Two of five ICU patients are taken to the morgue, their bodies are released after their poor families pay for the hospital stay.
Six months post partum, a woman with choriocarcinoma is in neutropenic precautions after her course of chemotherapy and in the ICU after her successful resuscitation by Dr. Tuggy two days previously. She has an iatrogenic pleural effusion which is thought to be the cause of her tachypnea. Her breathing however seems to be mimicking the progression seen several hours ago by the 19 year old. None of us mention agonal breathing because her vitals are otherwise holding stable and there is no good reason that she too should die tonight. She, after all has been identified as a lucky one, saved from death two days ago, undergoing aggressive treatment—she is a hopeful recovery. She is a mother.
I left for two hours that night to sleep in my own bed. And hers had emptied in that amount of time. The small African ICU had lost three. The night nurses went home, still quiet. They seemed to be attempting to walk the line between complacency about frequent death and mourning for the young lives that are ending time and time again.
The ICU had another admission that night. A male 3 hours old, born to a 17 year old G1 at about 33 weeks gestation (based on the post partum glance assessment) by LTCS for footling breech and PPROM. He had been in the nursery with increasing grunting, tachypnea 40-50s and tachycardia. Unlike the other patients, I knew this one from the beginning of his time at Kijabe. Under the dim fluorescent lights of an operating room with red-mud-stained tiled floors, in the late hours of my first call day, I did my first c-section thanks to the play by play direction of a family doctor from Seattle who I admire tremendously. The experience of “first” had begun long before I made the skin incision. We found shoe covers that were made of blood stained cloth and heaped together in a bin. We scrubbed with plain ‘ol soap and water followed by squirting some alcohol on our hands. My gown had a cotton exterior and a plastic interior that demonstrated its sterilization process by clinging to itself like a polypropylene shirt with extreme static cling. The anesthetist administered the spinal within 2 minutes in a manner so graceful one might have thought that she was creating some kind of art on the patient’s back. The patient appeared comfortable and I could not tell that she was nervous until she clung to Mike’s gently offered hand and put her head on his shoulder. Her eyes were shinning, scared and young. Her gravid body was the only thing I knew about her. It seemed that she needed a father at this moment, and Mike was filling that role. I hope to God that she has someone other than Mike to hold her hand as she is raising this child. Her shining eyes were hidden behind the cotton sheet curtain while I trembled with anxiety at several points during this surgery--a dystocia of the head for about 2 minutes and a brisk bleed until we closed the placenta. A one and a half pound crying boy was born and handed to an excellent German pediatrician while we closed. It was only after three hours of life that he had begun to look sick accounting to his transfer to the ICU for c-pap… unfortunately the c-pap machine was discovered to be broken… but that is another story.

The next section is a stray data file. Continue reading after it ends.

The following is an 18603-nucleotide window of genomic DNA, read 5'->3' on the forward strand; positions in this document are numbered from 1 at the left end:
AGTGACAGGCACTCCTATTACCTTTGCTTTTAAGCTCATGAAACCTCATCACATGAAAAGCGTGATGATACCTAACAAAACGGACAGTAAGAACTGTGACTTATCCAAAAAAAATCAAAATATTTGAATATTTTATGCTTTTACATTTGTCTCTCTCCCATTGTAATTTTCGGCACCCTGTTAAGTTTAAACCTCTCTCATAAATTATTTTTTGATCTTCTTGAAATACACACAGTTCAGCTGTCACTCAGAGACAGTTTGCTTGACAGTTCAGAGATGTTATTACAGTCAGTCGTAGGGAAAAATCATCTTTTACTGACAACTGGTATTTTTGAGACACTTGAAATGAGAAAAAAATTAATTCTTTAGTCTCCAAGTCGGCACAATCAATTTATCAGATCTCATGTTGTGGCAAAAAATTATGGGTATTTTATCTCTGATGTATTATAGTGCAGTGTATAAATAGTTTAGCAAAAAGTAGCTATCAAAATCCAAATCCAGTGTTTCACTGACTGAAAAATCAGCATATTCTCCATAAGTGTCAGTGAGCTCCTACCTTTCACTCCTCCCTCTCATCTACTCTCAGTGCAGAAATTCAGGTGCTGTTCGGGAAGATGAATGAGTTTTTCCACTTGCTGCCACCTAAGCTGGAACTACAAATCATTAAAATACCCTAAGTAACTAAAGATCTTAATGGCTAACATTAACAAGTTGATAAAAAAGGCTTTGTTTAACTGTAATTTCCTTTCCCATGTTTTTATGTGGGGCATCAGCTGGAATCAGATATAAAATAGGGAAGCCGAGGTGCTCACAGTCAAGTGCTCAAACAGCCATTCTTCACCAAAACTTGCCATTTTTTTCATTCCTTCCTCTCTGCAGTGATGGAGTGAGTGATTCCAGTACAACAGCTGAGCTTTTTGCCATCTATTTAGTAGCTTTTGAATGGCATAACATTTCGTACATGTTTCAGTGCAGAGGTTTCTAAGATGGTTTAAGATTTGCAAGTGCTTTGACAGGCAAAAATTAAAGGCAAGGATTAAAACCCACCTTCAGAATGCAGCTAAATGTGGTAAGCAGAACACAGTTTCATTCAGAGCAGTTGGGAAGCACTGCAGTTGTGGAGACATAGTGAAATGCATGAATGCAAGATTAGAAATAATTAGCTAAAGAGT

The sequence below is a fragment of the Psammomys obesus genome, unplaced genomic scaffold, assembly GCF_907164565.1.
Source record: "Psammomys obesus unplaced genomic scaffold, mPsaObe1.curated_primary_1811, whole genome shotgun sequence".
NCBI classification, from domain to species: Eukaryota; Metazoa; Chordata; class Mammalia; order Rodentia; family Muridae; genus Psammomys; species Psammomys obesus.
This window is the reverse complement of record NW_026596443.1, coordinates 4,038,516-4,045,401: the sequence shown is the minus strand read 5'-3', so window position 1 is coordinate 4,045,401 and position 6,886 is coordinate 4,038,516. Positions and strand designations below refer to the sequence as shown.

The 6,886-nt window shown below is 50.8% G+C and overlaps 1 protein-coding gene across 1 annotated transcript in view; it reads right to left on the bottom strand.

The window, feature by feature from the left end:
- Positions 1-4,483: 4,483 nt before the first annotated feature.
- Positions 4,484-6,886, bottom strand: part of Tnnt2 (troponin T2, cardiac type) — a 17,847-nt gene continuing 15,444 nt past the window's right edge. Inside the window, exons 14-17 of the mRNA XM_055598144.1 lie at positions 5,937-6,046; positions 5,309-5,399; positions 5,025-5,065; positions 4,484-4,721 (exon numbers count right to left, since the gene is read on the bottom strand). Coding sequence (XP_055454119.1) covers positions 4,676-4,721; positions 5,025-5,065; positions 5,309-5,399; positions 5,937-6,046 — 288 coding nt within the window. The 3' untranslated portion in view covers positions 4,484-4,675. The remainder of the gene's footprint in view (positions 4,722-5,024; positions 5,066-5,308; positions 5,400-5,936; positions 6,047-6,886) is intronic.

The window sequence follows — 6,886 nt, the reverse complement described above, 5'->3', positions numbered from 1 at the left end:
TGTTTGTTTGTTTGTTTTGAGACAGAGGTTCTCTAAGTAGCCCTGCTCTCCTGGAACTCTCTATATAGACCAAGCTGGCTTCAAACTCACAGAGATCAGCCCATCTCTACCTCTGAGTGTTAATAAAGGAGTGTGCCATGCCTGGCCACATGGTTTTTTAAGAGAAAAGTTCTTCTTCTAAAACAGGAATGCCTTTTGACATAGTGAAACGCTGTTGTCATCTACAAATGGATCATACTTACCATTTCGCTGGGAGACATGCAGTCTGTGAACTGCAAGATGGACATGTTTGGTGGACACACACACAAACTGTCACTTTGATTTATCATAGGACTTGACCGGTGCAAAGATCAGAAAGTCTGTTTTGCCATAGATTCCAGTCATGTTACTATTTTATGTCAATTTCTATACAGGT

This was only part of the ICU story that night. I am skipping the patient who was two days post emergent repair of a AAA (who had presented with an upper GI bleed and thought to have an aorto-duodenal fistula) who was now briskly filling his NG drainage bag with bright red blood. He ended up visiting the OR again in the middle of the night for a pyloroplasty and vagotomy to control bleeding from a duodenal ulcer.
The other patient was an 96 year old man with a GI bleed. He was sleeping.
I interpreted the promise of many “procedures” as a carrot for this experience in Kijabe. I was fortunate to get to do a thorecentesis as part of daily rounds on the wards, an LP in the ED (“casualty”) on a seizing 17 year old, a FNA of a 3cm breast mass with associated lymphadenopathy in a patient who traveled from hours away. Procedures here are more than a chance for this resident to develop her skills. They are a necessary piece of delivering medical care to an overwhelming number of patients who almost all have progressed disease and little ability to “follow up.” One does what is needed--now--because there may never be a later. Skill is something I feel a certain desperation to improve for the purpose of being more efficient with my care of sick patients where ever I am delivering medical care. Perhaps someday I will be able to perform an LP as that anesthetist did in the OR the previous night.
Hoping that tonight we will have warm water, I need to bathe Liam. And then will to try to get some sleep around the reflections the percolate when my head hits the pillow. Tomorrow’s morning report followed by chapel comes quickly.